Results

 

The RT-LAMP method successfully detected PRRSV

To determie whether the RT-LAMP reaction was detecting PRRSV, a positive control template was amplified using RT-LAMP and RT-PCR. The output of the RT-LAMP assay was visualized by both 1% gel electrophoresis under ultraviolet light and visual color change. By gel electrophoresis, RT-LAMP amplification of the positive control template produced a ladder of multiple hands, and there were no bands in the negative control (Fig. 1A). Similarly, only the positive control templated changed color from orange to green when the SYBR Green I dye was added (Fig. 1B). The presence of PRRSV in the positive control, and its absence in the negative control, was confirmed by RT-PCR (Fig. 1C).

 

Table I.- Primer sequences used for the RT-LAMP assay.

Primer name

Sequences (5`-3`)

Nucleotide positiona

F3

CCCGTGTTGACTCACATTGT

217-236

B3

AGAGTAGCGCCAGGACAT

400-417

FIP (F1c+F2)

CCGTGATAATATCCGGCGGTGG-CTCACCACCAGCCATTTCC

F1c:296-317 F2:250-268

BIP (B1c+B2)

TTACGCAGTCTGTGCTCTGGC-GCAGTTCTTCGCAAGCCTAA

B1c:339-359 B2:380-399

aSequence positions are for the TJM strain of PRRSV in the ORF5 gene (GenBank accession No. HQ679913).


 

Optimization of PRRSV RT-LAMP reaction conditions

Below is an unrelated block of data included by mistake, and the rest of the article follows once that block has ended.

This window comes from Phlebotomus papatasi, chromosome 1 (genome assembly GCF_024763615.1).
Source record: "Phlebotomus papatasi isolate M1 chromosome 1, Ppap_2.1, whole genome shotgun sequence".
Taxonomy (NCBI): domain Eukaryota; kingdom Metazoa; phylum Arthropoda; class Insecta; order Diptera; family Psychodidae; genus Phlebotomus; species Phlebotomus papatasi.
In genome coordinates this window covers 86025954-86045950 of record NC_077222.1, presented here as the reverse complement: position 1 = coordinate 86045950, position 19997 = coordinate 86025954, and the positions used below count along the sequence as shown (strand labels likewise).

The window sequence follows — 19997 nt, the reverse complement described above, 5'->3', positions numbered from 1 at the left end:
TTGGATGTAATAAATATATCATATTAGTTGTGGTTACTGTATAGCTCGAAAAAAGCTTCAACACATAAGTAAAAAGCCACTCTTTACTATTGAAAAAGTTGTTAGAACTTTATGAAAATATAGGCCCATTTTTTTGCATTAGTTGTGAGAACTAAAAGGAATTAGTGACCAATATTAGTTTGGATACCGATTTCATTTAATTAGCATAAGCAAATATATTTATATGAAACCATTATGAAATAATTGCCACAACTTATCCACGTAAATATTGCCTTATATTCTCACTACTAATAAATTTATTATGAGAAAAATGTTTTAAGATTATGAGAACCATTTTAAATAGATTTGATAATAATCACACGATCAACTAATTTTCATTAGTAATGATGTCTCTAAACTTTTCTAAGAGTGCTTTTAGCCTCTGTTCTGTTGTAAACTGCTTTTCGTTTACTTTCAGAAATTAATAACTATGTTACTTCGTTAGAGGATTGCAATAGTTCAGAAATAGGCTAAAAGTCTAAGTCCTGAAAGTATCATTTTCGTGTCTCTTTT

A successful RT-LAMP reaction should produce a ladder of multiple bands which consist of several inverted repeat structures, while an RT-LAMP reaction lacking template should have no bands. To optimize the time of the reaction, RT-LAMP reactions were at 65 °C for 45, 50, 55, 60, or 65min, respectively. No product amplification occurred with a 45 min reaction time. While product amplification was detected 50-65min, the peak occurred at 60 min (Fig. 2). To optimize the RT-LAMP reaction temperature, reactions were carried out at 59, 61, 63, 65, or 67°C for 60 min. No products were amplified at 59 or 61°C. The peak product amplification was observed at 65°C (Fig. 3). Therefore, the final reaction conditions were a 60 min incubation period at 65 °C.

Assessing the specificity of the RT-LAMP assay

Having optimized the reaction conditions, the specificity of the RT-LAMP reaction was tested using primary samples containing PRRSV, CSFV, PCV-2, PPV, or PRV. PRRSV containing samples were the only positive samples (Fig. 4). Indicating that the RT-LAMP assay was specific for PRRSV.

Assessing the sensitivity of the RT-LAMP assay

To determine the sensitivity of PRRSV RT-LAMP, serial 10-fold dilutions of PRRSV RNA were assayed. PRRSV could be clearly detected by RT-LAMP at the 105 dilution of the stock template (10 ng/μL), but was only just above the limit of detection in the 103 dilution of the stock template (Fig. 5A, C). Detection with RT-LAMP was compared to detection by RT-PCR (Fig. 5B). RT-LAMP was approximately 100-fold more sensitive than RT-PCR.

Application of the RT-LAMP method for diagnosis of PRRSV in serum samples

The optimized RT-LAMP assay was then used to detect PRRSV infection in 5 unknown serum samples. PRRSV infection was confirmed using RT-PCR. Of these samples, 2 were found to contain PRRSV by both RT-PCR and RT-LAMP (Fig. 6), indicating that RT-LAMP is likely suitable for clinical use.


 

Discussion